What Is Low Vision?
Low vision occurs when someone has an eye disease, injury or neurological change that cannot be corrected with glasses, contacts surgery or medication. Low vision is most common in people aged 65 and older, but it can affect anyone. Most people develop low vision due to: cataract, age related macular degeneration, diabetic retinopathy or glaucoma. Low vision can’t be reversed, but it can be managed.
Early Signs Of Low Vision
Signs of low vision may be experienced, with your regular glasses, when you have difficulty with the following: reading, recognizing familiar faces, cooking, picking out and matching the color of your clothes, or reading street signs. Anytime you experience vision changes, you should get an eye exam and anyone over age 50 should have a comprehensive dilated eye exam. Only an eye care provider can tell if you have low vision. A low vision assessment determines the extent of vision loss and the potential for vision rehabilitation.
Low Vision Functional Assessment
Low vision providers are focused on the impact of vision loss on function of life. An ophthalmologist or optometrist uses specialized equipment to determine the quantity and quality of an individual’s residual vision. The specialist in low vision will assess the following: your general health and eye health history, functions of daily living related to your vision, your visual acuity and other eye functions. Low vision providers are focused on how the loss of vision impacts ones ability to accomplish everyday activities and tasks.
Low Vision Rehabilitation Therapy
Low vision therapists work in collaboration with low vision ophthalmologists and optometrists. A rehabilitation therapy plan is developed and crafted with the individual’s goals and objectives as outcomes to work toward in therapy.
Low vision therapy offers tools and strategies for living with vision loss and for maintaining independence for basic activities of daily living. Therapy often includes the organization of the client’s environment including but not limited to: kitchen, medications, household, personal and finances. Low vision therapy also encompasses strategies, techniques and tools to help prevent accidents, teach new skills, modify tasks and make environmental modifications. The low vision therapist implements the rehab plan both in-clinic and in the home, with focus on strategies to make activities of daily living possible again. The end goal/s help increase an individual’s level of independence and overall quality of life.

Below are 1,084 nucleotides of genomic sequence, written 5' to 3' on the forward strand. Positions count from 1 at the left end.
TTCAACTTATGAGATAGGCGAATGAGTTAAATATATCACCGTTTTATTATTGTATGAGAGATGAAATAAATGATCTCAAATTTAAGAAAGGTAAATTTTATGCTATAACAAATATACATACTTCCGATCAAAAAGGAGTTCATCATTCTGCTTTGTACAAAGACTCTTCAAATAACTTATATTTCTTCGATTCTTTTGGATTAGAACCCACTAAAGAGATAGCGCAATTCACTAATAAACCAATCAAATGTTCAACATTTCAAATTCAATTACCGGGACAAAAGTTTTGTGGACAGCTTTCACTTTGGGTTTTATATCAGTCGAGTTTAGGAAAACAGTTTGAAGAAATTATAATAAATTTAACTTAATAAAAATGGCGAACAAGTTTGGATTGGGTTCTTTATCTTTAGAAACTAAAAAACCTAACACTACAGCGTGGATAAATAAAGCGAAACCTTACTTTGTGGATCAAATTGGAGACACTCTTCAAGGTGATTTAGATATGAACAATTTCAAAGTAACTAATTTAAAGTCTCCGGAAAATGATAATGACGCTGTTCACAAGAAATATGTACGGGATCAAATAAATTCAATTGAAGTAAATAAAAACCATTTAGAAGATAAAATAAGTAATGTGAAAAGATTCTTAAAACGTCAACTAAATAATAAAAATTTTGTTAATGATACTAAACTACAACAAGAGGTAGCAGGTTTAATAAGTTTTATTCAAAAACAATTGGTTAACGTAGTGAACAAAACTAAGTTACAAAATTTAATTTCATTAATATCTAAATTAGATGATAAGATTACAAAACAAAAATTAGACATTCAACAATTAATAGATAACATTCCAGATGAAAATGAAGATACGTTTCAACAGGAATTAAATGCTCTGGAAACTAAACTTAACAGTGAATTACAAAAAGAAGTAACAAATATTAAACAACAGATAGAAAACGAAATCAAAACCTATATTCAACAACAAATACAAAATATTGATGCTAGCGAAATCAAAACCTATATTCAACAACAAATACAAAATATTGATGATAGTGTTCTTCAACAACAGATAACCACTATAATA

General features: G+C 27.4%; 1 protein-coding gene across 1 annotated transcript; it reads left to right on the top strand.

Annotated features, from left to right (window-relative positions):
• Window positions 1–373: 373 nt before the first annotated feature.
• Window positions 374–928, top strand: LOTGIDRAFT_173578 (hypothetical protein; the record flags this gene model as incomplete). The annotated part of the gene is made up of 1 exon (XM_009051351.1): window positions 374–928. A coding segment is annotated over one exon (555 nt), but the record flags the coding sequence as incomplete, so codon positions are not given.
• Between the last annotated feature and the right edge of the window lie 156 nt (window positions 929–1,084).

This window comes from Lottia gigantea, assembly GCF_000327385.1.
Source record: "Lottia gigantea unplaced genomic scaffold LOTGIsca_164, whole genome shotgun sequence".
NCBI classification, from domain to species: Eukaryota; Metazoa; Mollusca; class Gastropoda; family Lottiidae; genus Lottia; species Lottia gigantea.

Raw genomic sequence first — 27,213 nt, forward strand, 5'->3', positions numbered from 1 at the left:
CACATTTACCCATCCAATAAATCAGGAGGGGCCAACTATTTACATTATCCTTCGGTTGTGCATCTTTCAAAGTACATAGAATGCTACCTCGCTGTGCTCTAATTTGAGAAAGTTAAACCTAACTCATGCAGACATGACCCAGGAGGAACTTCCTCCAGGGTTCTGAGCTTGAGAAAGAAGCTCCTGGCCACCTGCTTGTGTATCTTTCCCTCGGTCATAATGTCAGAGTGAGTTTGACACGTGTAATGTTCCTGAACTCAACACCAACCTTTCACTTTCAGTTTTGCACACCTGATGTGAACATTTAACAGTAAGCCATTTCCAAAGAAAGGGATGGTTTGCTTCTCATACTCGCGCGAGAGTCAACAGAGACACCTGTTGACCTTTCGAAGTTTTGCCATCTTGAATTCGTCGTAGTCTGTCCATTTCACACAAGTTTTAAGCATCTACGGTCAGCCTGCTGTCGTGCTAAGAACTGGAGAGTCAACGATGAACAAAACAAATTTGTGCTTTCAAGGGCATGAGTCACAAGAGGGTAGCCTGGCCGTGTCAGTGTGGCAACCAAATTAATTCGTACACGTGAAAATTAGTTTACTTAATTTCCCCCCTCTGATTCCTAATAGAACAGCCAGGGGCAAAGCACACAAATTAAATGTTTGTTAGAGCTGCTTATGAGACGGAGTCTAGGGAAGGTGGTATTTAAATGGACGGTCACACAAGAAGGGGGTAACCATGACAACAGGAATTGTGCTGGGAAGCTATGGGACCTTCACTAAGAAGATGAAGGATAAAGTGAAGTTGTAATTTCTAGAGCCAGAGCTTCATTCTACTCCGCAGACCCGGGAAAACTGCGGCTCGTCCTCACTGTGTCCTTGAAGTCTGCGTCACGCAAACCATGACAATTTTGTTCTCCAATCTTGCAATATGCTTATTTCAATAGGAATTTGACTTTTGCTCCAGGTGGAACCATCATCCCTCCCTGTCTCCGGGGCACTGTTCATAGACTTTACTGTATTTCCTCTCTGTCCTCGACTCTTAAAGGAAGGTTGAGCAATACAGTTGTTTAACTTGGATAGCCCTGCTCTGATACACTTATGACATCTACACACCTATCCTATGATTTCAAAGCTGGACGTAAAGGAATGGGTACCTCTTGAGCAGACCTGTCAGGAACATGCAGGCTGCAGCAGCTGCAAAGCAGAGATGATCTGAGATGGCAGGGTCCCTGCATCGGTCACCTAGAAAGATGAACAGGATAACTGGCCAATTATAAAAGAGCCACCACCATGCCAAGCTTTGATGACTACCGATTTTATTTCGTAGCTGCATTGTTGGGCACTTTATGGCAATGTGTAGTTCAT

Low Vision Devices – High-Tech, Low-Tech & No-Tech
Optical, digital, auditory, tactile devices and a variety of low vision adaptation skills are essential to a rehabilitation program. Depending on the needs and goals of the patient, low vision devices may be high-tech (computer screen reader software, iphone voiceover), low-tech (talking watch, large button telephone) or no-tech (large print note book, felt tip writing pen). Devices are often available through your local low vision provider, or through local distributors. High-tech/high-ticket devices are often offered by vendors with an in-home device demonstration to ensure client success with the equipment they procure. Training on the use of low vision assistive technology devices in the home is typically carried out by a Low Vision Therapist, Assistive Technology Specialist, or other Vision/Blind Rehabilitation Therapist.
What Can You Do If You Have Low Vision?
Seek out services and take action! Visit your eye care professional or a specialist in low vision. Ask your/your loved ones provider about vision rehabilitation therapy options and services.
Where Can You Go For Services?
Services are offered at ophthalmology or optometry offices that specialize in low vision, hospital clinics, state, nonprofit, or for-profit vision rehabilitation organizations, outpatient clinics, rehabilitation centers, nursing facilities, hospitals, schools, in-the-home and through low vision therapy independent practitioners. Visit the National Institutes on Health – National Eye Institute for directories and more information: https://www.nei.nih.gov/learn-about-eye-health.